The Dialectic of Fieldwork

Bridging the gap between self and other.

The anthropological method creates a social space through which one can bridge the gap between self and other, researcher and researched.  According to Paul Rabinow, pictured here  in a ‘reflective’ mode, we need to form an interpretation based on reflexivity rather than objectivity. Interpretation is the task of self comprehension through the understand of the cultural other.  As we learn about a new or different culture or society, we come to learn about our own culture and society.  Some anthropologists, and I would count myself among them, are critical of reflexive anthropology -we find that it has gone to far to the subjective (or intersubjective) side of the spectrum.  A reasonable reflexive anthropology links a self recognition of the subjectivity of the researcher, with our dialogue with our research participants, and with a willingness to think critically about all sources of data or information.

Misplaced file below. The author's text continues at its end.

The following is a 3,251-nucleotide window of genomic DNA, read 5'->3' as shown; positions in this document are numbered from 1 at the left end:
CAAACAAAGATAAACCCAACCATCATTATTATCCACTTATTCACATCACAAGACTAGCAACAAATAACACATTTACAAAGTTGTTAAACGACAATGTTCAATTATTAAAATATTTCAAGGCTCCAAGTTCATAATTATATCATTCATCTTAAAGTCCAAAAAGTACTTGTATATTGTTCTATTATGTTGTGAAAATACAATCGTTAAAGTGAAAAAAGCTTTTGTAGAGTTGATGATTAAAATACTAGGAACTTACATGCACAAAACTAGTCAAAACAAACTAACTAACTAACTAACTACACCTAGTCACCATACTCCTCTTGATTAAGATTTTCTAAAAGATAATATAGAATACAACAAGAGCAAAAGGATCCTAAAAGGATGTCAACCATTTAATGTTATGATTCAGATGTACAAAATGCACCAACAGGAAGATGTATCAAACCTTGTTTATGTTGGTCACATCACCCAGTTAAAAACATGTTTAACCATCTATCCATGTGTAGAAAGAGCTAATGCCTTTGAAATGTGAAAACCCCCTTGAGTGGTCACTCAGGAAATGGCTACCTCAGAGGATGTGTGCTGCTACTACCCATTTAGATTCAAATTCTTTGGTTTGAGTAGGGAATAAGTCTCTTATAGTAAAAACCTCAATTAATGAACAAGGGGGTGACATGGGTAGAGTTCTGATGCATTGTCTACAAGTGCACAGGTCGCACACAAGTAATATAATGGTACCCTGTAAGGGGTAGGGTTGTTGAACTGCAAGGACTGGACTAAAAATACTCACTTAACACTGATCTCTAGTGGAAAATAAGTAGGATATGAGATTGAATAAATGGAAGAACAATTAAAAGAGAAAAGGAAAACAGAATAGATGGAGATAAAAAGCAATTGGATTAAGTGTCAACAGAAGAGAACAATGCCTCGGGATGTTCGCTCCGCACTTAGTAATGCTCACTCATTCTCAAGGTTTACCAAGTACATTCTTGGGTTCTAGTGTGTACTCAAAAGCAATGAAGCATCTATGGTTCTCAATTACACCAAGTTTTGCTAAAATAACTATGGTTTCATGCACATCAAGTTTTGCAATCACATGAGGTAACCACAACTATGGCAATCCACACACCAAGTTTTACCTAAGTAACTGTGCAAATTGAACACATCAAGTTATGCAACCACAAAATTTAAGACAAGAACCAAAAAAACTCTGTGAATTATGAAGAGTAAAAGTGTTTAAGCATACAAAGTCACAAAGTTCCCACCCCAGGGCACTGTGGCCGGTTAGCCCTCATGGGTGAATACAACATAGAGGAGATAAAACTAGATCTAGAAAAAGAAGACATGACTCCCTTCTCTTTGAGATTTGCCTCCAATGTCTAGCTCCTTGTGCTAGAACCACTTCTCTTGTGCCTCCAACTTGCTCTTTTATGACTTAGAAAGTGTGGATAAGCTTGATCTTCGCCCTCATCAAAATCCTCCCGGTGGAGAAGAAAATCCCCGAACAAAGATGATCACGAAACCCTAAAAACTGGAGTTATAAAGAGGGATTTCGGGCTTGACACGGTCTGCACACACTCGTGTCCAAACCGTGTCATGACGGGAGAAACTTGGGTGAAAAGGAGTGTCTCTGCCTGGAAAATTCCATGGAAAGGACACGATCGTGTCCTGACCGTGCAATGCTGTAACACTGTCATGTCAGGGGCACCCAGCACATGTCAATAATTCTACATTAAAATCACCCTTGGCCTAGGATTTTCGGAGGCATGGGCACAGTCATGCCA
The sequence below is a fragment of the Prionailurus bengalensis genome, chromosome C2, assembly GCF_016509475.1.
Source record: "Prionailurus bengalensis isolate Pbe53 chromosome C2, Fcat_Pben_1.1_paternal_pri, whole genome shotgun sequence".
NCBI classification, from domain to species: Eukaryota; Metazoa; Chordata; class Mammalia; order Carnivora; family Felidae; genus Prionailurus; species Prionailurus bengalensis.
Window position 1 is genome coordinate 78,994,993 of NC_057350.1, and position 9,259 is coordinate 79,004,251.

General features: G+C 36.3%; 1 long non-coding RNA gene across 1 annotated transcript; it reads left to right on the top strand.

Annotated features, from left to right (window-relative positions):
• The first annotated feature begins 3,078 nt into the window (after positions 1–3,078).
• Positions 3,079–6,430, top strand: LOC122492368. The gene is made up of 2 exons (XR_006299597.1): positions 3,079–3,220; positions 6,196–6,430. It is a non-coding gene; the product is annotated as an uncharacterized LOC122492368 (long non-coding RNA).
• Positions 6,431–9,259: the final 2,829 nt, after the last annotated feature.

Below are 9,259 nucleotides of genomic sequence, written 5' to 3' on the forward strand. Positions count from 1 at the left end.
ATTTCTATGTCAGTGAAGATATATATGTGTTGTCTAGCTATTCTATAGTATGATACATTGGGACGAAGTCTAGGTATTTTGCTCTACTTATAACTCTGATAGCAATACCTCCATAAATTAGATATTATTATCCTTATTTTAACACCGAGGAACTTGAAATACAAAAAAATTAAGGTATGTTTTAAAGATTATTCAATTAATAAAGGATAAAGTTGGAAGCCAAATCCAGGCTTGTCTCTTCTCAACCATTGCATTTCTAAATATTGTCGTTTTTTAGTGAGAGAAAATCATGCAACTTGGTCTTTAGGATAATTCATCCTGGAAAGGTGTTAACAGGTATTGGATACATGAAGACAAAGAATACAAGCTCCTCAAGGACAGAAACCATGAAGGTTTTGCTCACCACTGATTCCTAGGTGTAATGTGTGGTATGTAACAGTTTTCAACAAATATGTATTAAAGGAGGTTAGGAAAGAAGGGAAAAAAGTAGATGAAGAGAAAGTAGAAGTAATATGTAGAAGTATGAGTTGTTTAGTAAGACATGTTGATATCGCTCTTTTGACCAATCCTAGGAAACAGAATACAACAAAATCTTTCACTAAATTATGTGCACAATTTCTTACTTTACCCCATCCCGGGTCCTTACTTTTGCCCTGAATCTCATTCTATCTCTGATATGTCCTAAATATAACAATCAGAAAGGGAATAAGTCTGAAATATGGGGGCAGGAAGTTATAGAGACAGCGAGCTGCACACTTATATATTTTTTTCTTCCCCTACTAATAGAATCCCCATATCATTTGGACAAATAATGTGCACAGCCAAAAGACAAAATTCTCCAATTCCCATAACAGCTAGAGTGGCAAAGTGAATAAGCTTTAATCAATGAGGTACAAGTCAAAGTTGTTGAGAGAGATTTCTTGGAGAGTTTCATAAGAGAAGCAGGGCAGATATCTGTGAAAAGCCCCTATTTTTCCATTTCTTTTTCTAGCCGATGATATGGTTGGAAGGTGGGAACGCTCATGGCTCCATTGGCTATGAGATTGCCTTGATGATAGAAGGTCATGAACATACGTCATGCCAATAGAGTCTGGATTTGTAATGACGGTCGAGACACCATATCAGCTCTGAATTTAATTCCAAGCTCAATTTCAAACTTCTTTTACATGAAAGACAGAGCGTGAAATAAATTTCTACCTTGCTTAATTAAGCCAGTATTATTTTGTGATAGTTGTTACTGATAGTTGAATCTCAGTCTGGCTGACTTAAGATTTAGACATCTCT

It is important to understand how our social location influences our capacity to comprehend the social reality we are trying to observe.  We should not, however,  lose our grip on reality in the process.

Strengths and weaknesses of the anthropological method

Anthropologists and research participants exist in close physical proximity.  Unlike other types of research anthropologists are seen with all of their warts and blemishes.  We come to form friend-like relationships with the people we work with and write about. This is simultaneously a strength and a weakness.

As a strength, this methodological approach creates an opportunity for a researcher to come to understand the nuances and details of everyday life that are rarely seen, let alone lived, by researchers employing other types of research methodologies.  Although the picture that emerges is often limited in its scope, it is still far more detailed and reflective picture of the reality of how people live than can ever be learned by a survey, a perusal of archival records, or interviews with leading members of a community.